Palm donates smart phones to autistic people

Toronto’s Geneva Centre for Autism is hoping a recent donation of Palm T|X smart phones will help give those suffering with the neurological disorder greater independence in both their personal and business lives.

Palm Canada Inc. announced Thursday the donation of 100 new T|X handheld devices to the centre as part of their e-Learning pilot program – an initiative aimed at helping teens and young adults with suffer from the spectrum disorder. The Geneva Centre said the smartphones are a perfect fit for the program’s participants as they promote visual-learning and communication in autistic individuals.

“In a compact, user-friendly way, this allows them to keep track of their schedules and manage their own life without worrying,” Margaret Whelan, executive director of the Geneva Centre for Autism, said.

The simple fact of knowing that something has a beginning and an end, Whelan said, is extremely important to relieving the anxiety and stress people with the disorder face on a daily basis.

“If you are going to school and you know you are going to be working on a math project from 10:30 to 11:45, although you may not enjoy it, you at least know when it’s going end,” Whelan said. “But without any visual cues or reminders to how long the class is, those with Autism start to have real anxiety as to when it will end. Can you imagine if you showed up at work and no one ever indicated to you when you were going to be allowed to leave?”

For Palm, the program is an extension of similar initiatives the company has undertaken with other neurological disorders, such as amnesia. Jordan Silverberg, enterprise sales manager at Palm Canada, said the organizational tools in the device – including touch screen, agenda, and address book – lends itself well to replacing paper-based visual cues and reminders.

“The feedback we’ve gotten so far have been very positive,” Silverberg said. “It’s easy-to-use and they love the electronic cues and prompts on the device. It’s a huge assistance that works to replace paper cue cards, organize the individual’s life and give them a sense of independence.”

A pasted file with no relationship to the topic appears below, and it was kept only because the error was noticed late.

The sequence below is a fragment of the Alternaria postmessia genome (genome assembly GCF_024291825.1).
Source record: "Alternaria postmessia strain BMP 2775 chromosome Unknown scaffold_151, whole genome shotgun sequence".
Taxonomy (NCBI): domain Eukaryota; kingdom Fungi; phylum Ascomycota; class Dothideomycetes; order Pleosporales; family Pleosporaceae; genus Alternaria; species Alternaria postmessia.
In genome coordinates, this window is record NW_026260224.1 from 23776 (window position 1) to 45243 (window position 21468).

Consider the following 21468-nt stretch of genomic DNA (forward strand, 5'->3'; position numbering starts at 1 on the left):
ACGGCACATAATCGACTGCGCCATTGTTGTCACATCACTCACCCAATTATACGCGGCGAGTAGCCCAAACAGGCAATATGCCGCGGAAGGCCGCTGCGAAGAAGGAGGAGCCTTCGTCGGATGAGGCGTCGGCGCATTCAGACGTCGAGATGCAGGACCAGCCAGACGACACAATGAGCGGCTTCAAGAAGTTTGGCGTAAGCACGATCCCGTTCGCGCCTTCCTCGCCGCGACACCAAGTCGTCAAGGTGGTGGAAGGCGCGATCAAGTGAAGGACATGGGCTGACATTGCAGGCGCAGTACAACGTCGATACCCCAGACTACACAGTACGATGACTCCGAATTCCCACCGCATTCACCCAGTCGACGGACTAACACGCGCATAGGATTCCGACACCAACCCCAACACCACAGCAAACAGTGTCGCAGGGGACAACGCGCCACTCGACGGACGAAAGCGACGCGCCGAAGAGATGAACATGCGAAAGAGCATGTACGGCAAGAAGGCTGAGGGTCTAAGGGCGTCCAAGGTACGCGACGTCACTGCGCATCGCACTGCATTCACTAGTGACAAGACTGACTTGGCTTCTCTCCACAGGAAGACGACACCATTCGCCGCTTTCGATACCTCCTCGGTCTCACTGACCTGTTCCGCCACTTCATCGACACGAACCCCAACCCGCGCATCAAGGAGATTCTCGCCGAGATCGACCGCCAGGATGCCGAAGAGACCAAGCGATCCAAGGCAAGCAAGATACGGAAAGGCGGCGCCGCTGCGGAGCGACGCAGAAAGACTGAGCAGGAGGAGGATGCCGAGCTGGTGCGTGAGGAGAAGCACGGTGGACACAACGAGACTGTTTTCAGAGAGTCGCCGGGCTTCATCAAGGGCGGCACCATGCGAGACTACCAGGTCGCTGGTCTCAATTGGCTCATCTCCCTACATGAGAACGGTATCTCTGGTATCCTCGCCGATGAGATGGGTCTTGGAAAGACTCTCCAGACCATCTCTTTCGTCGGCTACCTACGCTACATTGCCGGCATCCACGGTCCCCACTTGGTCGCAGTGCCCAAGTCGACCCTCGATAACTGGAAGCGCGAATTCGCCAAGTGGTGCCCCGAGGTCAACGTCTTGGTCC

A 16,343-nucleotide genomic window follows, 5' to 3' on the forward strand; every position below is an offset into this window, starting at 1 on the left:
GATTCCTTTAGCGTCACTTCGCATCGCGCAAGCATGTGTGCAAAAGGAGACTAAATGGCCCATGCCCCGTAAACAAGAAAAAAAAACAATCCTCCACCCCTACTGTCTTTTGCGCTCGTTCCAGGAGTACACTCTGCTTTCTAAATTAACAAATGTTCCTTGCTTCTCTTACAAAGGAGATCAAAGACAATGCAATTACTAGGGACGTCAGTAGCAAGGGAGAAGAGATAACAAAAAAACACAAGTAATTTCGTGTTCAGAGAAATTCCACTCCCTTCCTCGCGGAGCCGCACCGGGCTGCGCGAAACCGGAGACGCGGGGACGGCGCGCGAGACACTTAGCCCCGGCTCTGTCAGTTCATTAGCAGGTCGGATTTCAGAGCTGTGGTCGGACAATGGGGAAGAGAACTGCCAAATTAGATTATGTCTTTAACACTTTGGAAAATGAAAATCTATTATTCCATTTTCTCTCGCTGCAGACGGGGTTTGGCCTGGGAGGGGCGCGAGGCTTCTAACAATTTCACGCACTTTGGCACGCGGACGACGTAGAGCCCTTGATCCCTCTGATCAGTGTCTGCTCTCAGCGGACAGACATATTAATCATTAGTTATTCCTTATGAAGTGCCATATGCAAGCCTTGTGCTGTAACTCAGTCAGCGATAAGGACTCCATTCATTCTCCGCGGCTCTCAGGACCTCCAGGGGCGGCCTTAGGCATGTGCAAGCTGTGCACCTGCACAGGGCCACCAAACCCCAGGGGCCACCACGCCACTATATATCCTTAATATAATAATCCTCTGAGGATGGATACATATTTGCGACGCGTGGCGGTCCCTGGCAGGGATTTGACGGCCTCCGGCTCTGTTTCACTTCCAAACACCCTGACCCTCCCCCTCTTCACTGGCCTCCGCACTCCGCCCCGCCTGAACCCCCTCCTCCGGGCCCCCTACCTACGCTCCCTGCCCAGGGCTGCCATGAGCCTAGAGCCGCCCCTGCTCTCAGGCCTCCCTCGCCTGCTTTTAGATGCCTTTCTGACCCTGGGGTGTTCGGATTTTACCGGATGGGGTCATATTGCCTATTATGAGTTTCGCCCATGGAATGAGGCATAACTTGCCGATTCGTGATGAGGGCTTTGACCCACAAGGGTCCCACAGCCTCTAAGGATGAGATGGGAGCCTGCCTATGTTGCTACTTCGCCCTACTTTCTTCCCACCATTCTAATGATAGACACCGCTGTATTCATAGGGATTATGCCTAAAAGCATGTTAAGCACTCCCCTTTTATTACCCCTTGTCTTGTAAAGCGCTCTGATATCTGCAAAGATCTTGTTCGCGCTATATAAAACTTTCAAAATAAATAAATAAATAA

But despite the effect the phones might have on an Autistic individual’s personal life, Whelan said, the devices will have an impact on their working lives as well.

“For people on the spectrum in the business world, we know there are natural challenges to successful employment,” Whelan said. “One is following daily routines, which we know addresses, and the other is learning how to fill their leisure time during lunch and coffee breaks. The fact that these devices allow games or music to be loaded onto them gives individuals something to do to fill out their spare time and no longer leaves them the odd man out.”

In addition to that, she said, the anxiety provoking situations of having to go to a big meeting or appointment can also be alleviated with the device. “If they need to help calm themselves down to get to the job at hand, having a loaded program that reminds them what they need to do in a particular situation will stop them from being nervous,” Whelan said. “In using the device will, they will not attract attention to themselves. This allows them to quietly use it to and get control of their lives again.”

But maybe one of the most important aspects of all, according to Whelan, is the overall boost to one’s self-esteem the devices can provide.

“It’s not very cool to be carrying around big bulky paper reminders and visual schedules, so there’s a very strong cool factor associated with these Palms,” she said.

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